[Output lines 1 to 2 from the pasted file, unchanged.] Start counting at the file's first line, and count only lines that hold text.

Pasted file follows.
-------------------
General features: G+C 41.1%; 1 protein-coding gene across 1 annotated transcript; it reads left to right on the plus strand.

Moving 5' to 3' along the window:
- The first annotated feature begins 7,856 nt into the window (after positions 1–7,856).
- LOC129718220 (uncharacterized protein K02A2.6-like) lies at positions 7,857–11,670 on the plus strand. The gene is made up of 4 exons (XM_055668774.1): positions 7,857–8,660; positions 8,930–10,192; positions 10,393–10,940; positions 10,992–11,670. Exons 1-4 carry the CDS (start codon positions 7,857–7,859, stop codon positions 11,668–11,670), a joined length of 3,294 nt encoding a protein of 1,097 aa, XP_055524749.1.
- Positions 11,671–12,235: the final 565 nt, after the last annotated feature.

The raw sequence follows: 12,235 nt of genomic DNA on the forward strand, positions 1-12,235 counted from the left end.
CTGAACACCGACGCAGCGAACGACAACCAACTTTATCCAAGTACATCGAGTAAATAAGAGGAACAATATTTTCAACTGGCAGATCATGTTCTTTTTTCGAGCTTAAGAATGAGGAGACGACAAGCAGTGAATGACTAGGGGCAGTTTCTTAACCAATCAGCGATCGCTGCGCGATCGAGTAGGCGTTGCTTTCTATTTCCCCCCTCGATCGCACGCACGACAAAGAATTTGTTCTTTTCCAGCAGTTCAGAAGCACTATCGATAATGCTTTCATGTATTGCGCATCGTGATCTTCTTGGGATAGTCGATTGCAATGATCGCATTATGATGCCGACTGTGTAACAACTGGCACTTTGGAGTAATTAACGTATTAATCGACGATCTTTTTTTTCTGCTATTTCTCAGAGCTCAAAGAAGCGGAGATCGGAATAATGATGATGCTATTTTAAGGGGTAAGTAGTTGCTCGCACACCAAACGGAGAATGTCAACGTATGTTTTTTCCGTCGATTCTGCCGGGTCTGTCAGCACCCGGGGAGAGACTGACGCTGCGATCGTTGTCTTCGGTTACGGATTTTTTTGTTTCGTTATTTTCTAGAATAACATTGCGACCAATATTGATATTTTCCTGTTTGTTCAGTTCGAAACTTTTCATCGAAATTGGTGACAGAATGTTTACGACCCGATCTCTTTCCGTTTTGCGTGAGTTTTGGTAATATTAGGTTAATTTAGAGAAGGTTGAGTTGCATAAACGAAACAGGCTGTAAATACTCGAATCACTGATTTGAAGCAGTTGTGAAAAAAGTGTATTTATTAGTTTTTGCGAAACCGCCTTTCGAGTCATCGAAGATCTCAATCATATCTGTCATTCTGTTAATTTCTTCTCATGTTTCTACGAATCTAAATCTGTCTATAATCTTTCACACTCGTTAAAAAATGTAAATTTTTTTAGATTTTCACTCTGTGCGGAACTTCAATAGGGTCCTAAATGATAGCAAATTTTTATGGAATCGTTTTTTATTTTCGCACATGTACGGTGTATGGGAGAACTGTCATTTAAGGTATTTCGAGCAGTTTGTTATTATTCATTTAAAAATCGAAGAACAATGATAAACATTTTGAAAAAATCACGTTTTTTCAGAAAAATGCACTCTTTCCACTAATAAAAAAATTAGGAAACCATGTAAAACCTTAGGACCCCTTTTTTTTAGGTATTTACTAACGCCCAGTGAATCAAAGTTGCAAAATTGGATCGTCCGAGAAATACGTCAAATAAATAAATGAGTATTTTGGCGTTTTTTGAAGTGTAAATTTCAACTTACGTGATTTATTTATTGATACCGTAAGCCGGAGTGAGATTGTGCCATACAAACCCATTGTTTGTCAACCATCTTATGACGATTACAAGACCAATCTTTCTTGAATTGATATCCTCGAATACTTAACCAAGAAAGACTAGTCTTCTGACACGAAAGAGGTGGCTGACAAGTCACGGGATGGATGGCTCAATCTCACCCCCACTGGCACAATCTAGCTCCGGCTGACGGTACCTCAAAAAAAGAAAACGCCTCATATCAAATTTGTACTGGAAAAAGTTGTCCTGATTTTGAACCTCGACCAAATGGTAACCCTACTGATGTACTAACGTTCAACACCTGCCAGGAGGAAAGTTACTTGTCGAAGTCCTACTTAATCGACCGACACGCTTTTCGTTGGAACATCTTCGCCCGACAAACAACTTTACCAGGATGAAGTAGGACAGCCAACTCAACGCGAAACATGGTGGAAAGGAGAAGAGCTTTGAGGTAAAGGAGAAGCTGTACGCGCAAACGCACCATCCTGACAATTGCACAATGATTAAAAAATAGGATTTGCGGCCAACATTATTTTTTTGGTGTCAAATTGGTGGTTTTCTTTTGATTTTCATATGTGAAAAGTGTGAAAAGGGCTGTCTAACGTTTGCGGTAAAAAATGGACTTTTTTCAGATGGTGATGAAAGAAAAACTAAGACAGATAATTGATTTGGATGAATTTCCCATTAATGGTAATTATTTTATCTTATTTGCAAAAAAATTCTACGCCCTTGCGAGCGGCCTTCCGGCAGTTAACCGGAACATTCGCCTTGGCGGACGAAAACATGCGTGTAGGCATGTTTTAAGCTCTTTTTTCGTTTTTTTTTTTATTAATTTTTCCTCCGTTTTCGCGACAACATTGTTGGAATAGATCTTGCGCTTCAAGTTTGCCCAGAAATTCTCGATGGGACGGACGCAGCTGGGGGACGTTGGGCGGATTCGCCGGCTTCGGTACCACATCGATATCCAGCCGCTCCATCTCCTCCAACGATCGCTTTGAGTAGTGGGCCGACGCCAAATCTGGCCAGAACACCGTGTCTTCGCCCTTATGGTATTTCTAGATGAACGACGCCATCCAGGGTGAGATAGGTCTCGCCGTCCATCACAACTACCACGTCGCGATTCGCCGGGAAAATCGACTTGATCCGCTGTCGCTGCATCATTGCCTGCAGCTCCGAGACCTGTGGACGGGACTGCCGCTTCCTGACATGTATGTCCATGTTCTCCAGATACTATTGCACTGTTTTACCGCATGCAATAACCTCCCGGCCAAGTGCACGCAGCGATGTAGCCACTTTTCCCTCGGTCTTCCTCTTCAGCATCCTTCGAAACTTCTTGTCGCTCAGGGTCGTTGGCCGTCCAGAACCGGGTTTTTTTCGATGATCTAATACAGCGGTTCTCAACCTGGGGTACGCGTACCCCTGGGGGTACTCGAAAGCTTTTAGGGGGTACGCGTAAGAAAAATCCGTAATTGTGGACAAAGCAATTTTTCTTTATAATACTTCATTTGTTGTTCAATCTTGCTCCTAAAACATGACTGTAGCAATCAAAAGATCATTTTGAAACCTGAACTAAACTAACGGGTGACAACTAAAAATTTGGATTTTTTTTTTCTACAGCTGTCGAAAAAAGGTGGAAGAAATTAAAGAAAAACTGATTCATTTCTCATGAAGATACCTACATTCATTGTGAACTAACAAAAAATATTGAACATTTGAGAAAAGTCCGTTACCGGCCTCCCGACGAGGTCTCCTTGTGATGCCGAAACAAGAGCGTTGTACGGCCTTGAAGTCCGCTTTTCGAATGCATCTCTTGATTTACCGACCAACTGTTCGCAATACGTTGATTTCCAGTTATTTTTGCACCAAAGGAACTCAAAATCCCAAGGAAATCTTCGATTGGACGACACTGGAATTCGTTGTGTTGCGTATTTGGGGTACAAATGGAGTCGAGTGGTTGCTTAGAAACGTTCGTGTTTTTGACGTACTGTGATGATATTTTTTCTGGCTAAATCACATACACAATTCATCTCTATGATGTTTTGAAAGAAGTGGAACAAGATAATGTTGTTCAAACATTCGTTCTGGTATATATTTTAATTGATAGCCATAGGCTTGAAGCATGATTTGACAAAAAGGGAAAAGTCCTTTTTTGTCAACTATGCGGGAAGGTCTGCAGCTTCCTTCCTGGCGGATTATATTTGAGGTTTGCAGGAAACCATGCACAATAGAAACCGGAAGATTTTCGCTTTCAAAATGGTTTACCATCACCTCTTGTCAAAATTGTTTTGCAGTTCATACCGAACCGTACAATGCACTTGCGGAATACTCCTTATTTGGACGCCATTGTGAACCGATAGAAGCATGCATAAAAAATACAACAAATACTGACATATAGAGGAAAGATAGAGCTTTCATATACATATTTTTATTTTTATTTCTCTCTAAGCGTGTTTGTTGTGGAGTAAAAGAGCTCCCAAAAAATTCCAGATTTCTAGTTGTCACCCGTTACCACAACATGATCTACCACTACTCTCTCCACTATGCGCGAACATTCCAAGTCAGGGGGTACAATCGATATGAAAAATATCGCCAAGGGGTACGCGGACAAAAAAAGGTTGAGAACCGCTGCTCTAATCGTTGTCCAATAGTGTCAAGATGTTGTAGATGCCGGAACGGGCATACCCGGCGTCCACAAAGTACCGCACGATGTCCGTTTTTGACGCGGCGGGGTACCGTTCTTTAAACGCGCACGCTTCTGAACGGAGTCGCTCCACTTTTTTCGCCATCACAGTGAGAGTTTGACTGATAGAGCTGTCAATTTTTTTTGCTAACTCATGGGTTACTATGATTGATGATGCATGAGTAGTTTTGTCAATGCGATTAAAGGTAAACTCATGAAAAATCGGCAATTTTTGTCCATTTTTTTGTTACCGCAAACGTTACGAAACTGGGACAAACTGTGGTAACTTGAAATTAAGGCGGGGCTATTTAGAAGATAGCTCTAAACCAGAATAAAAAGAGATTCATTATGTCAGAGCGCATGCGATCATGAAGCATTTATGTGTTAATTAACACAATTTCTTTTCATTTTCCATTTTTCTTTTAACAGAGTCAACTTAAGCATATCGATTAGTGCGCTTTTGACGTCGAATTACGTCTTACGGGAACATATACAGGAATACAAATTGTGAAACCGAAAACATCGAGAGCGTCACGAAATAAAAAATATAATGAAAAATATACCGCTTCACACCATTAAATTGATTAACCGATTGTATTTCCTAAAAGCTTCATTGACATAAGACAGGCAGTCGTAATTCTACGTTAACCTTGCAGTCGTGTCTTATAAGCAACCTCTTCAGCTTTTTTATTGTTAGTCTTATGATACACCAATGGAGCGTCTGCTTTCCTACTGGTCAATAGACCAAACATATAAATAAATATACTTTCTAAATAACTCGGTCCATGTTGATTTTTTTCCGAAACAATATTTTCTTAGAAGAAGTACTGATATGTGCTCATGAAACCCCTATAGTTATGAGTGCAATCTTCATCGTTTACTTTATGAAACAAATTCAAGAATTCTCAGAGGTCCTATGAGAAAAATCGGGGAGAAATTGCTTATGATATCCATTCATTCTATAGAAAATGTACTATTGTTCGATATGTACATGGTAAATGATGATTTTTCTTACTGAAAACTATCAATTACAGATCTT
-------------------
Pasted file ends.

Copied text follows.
General features: G+C 41.1%; 1 protein-coding gene across 1 annotated transcript; it reads left to right on the plus strand.

Moving 5' to 3' along the window: